I am (was?) considering getting a touchless faucet for the kitchen sink.
Moen has a faucet that we like the looks of. We watched a few videos and the feature
that I liked was the control box that allowed you set the temperature of the water when the
faucet was activated by the touchless sensor. SWMBO and I thought that setting the temp
to warm would be good for washing hands, which is probably the time that we would not
want to touch the faucet. Meat juices, sticky messes, etc.
Well, it turns out that the adjustable control box was only used on the first generation
of Moen's touchless faucets and no longer available. The water will be at whatever
temperature the handle was last left at. To adjust the temperature once it is turned on
via the touchless sensor, you have to....wait for it....*touch* the handle.
So, without that feature, I'm not sure a touchless faucet is worth the extra money,
other than for the novelty.
I'm looking for opinions from those have tried them or opted not to get one for a specific
On Monday, March 6, 2017 at 11:58:20 AM UTC-5, DerbyDad03 wrote:
I'd be concerned about how long the motion sensing electronics will work,
as well as whatever electromechanical device they use to work the valve.
It's more complex, costs more, and my guess would be that there is a good
chance it will go kaput or need expensive parts before a regular faucet.
The fact that it opens to whatever the previous setting was is a factor
too. I guess that's OK, as it's most useful when your hands are dirty
from working with raw meat or similar, you just want a little warer
and you don't want to touch the handle.
I was looking at faucets recently and from what I've seen so far,
even $250 faucets are made with a lot of plastic now, eg the pull
down faucet end, usually the part it goes into, etc.
On Monday, March 6, 2017 at 12:49:07 PM UTC-5, trader_4 wrote:
That's my main issue. The older Moen's could be set to warm for the no-touch on.
That's what I want when my hands are slimy from beef, etc. Cold water won't break
that down as fast, so I'd still need to touch the handle.
The new Moen's don't have that temp control. It looks like a couple of Pfister models
do but the Pfister of today isn't the Price-Pfister of old. The reviews are iffy.
I see enough non-working faucets in public restroom to make me think
there can be problems. I can see it being handy at times though.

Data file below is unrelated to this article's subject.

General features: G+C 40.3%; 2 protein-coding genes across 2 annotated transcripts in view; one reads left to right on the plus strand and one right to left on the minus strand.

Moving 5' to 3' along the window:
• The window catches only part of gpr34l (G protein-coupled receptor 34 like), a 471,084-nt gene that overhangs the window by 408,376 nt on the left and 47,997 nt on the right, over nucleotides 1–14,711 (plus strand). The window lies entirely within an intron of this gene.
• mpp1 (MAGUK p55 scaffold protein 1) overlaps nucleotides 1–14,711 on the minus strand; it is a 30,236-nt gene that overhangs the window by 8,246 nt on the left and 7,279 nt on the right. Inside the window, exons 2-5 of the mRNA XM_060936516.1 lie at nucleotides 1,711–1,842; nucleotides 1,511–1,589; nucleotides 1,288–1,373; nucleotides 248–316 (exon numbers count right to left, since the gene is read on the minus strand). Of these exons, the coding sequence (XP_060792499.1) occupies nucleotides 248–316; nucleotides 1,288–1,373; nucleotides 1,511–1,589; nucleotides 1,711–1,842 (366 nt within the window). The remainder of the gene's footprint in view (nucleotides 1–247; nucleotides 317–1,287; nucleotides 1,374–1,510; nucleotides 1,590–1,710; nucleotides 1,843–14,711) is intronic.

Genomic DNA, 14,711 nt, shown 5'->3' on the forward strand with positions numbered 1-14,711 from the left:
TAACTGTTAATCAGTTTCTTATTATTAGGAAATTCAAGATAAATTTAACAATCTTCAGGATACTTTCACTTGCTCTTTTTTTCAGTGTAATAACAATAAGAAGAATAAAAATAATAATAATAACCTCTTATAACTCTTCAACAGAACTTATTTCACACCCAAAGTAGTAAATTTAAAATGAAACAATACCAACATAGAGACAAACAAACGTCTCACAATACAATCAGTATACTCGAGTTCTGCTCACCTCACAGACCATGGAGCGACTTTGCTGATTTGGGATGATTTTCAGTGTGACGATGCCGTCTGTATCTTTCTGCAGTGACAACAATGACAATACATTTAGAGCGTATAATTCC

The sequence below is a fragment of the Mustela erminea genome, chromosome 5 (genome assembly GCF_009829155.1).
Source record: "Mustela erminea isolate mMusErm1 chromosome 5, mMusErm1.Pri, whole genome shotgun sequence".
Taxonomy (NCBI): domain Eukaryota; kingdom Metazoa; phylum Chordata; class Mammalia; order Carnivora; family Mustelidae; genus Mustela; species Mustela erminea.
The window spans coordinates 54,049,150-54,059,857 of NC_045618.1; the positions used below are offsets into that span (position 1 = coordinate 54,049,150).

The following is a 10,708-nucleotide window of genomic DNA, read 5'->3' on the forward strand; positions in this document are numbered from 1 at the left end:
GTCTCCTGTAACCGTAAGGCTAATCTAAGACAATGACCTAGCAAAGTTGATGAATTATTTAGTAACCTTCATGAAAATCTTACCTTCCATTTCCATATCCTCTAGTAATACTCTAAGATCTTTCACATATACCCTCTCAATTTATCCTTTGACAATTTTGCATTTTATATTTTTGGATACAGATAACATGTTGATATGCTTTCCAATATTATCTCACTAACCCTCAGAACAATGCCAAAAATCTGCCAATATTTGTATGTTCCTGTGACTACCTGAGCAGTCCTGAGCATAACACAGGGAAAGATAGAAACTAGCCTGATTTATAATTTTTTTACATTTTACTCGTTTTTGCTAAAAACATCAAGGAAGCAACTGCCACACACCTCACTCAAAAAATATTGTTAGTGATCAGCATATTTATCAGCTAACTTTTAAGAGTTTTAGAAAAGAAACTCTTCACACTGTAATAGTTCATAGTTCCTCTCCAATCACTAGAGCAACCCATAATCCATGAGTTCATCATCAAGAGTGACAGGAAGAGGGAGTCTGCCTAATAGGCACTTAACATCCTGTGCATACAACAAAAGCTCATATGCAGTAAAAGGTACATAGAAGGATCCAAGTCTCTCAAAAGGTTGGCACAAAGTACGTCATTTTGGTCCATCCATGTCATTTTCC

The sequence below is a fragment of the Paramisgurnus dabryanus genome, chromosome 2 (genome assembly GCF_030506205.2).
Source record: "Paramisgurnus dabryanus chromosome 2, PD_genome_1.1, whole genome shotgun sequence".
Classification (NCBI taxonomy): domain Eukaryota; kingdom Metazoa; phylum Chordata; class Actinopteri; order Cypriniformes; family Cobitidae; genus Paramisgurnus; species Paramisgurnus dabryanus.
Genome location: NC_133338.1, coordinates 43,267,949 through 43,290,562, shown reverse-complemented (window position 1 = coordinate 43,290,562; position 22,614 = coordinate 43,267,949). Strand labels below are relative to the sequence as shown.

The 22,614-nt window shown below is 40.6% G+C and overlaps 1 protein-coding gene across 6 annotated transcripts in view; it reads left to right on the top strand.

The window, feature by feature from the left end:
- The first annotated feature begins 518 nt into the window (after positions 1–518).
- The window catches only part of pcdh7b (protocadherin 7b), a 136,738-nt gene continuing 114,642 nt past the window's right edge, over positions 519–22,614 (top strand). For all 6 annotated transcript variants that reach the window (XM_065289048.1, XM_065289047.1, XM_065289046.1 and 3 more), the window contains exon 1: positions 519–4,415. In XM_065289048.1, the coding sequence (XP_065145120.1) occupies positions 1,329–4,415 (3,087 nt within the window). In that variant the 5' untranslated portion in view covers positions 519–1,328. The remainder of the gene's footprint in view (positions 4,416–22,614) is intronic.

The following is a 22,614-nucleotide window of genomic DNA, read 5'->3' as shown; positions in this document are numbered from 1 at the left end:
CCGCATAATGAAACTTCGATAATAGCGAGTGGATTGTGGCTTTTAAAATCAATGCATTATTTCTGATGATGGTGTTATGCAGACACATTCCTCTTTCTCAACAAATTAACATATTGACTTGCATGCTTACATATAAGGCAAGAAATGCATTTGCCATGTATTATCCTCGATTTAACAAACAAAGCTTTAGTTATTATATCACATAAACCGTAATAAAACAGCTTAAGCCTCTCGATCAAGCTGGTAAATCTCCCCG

I looked at one on Amazon and it has 9% 1 star reviews. Reading them
was enough to convince me not to get one.
On 3/6/2017 9:22 PM, firstname.lastname@example.org wrote:
I believe that's a true statement, but does it apply?
If the flow required to get some warm water to the tap is more than
the total amount
of water you need, a thermostat ain't gonna help you.
Low flow faucets make the time to hot worse.
I'm finding that if I need a glass of warm water in the bathroom,
it's quicker to walk to the kitchen, heat a glass of cold water in the
microwave and walk back to the bathroom. Uses a lot less water and
probably less electricity and I get some exercise in the process.
On Thursday, March 9, 2017 at 3:14:37 AM UTC-5, mike wrote:
Even if you have no circulation system or special valve, a faucet
that defaults to a set temp when activated would allow you to
avoid having it blast you with full hot if that was what was
last used. If you set it to lukewarm, it might be the temp of
the water sitting in the pipes, or it might be lukewarm, but it's
not going to be 130F. And there is at least some chance that you'd get
the desired temp water, as opposed to what temp was last used.
You betcha. It's all about the requirements.
If you're the only one using that faucet and you know for sure
the last temperature, and that temperature is what you want, you're good
Note the word "might" in your response. Maybe it will, maybe it won't.
Determine the cost. Determine the benefit. Make the decision if benefit
I think most people have three requirements.
1 cold as possible
2 hot as possible
3 don't burn me
Add as many as you like.
Attach a percentage number to each representing the number of times
the temperature you want is the same as the temperature last used AND
the current temperatures in the pipe allow the flow to start at that
When I do that calculation it comes out near zero benefit.
Turning down the water heater temperature fixes the "don't burn me"
On Thursday, March 9, 2017 at 12:03:36 PM UTC-5, mike wrote:
I guess I'm not "most people". Rarely do I need cold as possible and I certainly don't
need hot as possible in a hands free situation. Warm to wash hands is where I would
like my hands free operation to reside. Starting at pipe-temperature and increasing to
the warm setting as hot water becomes available is the reason I wish the temp control
was still available.
Anything other than hands free, such as filling a pot or the dishpan, is where I would
use the handle.
Personally you could not GIVE me one of them for FREE.
Everytime I go to a public restroom and *TRY* to wash my hands with one
of them #$&^(@#*^ things, I spend more time cussing while waving my arms
and hands just to get enough water to rinse the soap off my hands. The
last thing I want is on of them F#$%ing things on my house.....
Just my honest opinion of them!!!
HomeOwnersHub.com is a website for homeowners and building and maintenance pros. It is not affiliated with any of the manufacturers or service providers discussed here.
All logos and trade names are the property of their respective owners.